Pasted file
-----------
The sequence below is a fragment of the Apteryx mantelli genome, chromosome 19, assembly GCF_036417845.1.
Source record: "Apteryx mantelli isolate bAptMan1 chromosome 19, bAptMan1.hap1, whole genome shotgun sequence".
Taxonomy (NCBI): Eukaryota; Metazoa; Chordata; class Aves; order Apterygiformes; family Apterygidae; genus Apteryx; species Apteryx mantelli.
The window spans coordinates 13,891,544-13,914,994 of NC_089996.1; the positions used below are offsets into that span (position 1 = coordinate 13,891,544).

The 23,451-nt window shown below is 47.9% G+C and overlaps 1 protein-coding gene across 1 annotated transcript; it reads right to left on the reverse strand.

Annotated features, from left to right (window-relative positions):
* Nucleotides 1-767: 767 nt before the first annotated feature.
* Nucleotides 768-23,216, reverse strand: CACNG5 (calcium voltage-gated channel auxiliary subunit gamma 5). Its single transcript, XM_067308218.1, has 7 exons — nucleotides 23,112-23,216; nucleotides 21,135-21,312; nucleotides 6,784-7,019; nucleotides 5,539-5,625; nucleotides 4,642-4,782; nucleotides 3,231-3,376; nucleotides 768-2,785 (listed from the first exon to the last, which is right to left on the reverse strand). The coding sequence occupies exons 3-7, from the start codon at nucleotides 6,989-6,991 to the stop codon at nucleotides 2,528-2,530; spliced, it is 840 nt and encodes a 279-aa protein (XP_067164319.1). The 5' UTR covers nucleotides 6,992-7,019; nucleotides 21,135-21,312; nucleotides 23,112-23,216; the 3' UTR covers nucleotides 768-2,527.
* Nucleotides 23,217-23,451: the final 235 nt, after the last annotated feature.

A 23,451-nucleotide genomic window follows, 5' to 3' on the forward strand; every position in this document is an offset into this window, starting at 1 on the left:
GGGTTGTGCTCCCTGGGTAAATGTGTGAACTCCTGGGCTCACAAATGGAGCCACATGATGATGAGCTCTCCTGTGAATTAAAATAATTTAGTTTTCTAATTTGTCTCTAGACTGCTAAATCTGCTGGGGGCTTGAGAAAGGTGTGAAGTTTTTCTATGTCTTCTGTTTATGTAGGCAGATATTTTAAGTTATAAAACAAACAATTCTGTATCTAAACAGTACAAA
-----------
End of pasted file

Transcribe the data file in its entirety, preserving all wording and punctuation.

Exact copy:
The sequence below is a fragment of the Apteryx mantelli genome, chromosome 19, assembly GCF_036417845.1.
Source record: "Apteryx mantelli isolate bAptMan1 chromosome 19, bAptMan1.hap1, whole genome shotgun sequence".
Taxonomy (NCBI): Eukaryota; Metazoa; Chordata; class Aves; order Apterygiformes; family Apterygidae; genus Apteryx; species Apteryx mantelli.
The window spans coordinates 13,891,544-13,914,994 of NC_089996.1; the positions used below are offsets into that span (position 1 = coordinate 13,891,544).

The 23,451-nt window shown below is 47.9% G+C and overlaps 1 protein-coding gene across 1 annotated transcript; it reads right to left on the reverse strand.

Annotated features, from left to right (window-relative positions):
* Nucleotides 1-767: 767 nt before the first annotated feature.
* Nucleotides 768-23,216, reverse strand: CACNG5 (calcium voltage-gated channel auxiliary subunit gamma 5). Its single transcript, XM_067308218.1, has 7 exons — nucleotides 23,112-23,216; nucleotides 21,135-21,312; nucleotides 6,784-7,019; nucleotides 5,539-5,625; nucleotides 4,642-4,782; nucleotides 3,231-3,376; nucleotides 768-2,785 (listed from the first exon to the last, which is right to left on the reverse strand). The coding sequence occupies exons 3-7, from the start codon at nucleotides 6,989-6,991 to the stop codon at nucleotides 2,528-2,530; spliced, it is 840 nt and encodes a 279-aa protein (XP_067164319.1). The 5' UTR covers nucleotides 6,992-7,019; nucleotides 21,135-21,312; nucleotides 23,112-23,216; the 3' UTR covers nucleotides 768-2,527.
* Nucleotides 23,217-23,451: the final 235 nt, after the last annotated feature.

A 23,451-nucleotide genomic window follows, 5' to 3' on the forward strand; every position in this document is an offset into this window, starting at 1 on the left:
GGGTTGTGCTCCCTGGGTAAATGTGTGAACTCCTGGGCTCACAAATGGAGCCACATGATGATGAGCTCTCCTGTGAATTAAAATAATTTAGTTTTCTAATTTGTCTCTAGACTGCTAAATCTGCTGGGGGCTTGAGAAAGGTGTGAAGTTTTTCTATGTCTTCTGTTTATGTAGGCAGATATTTTAAGTTATAAAACAAACAATTCTGTATCTAAACAGTACAAA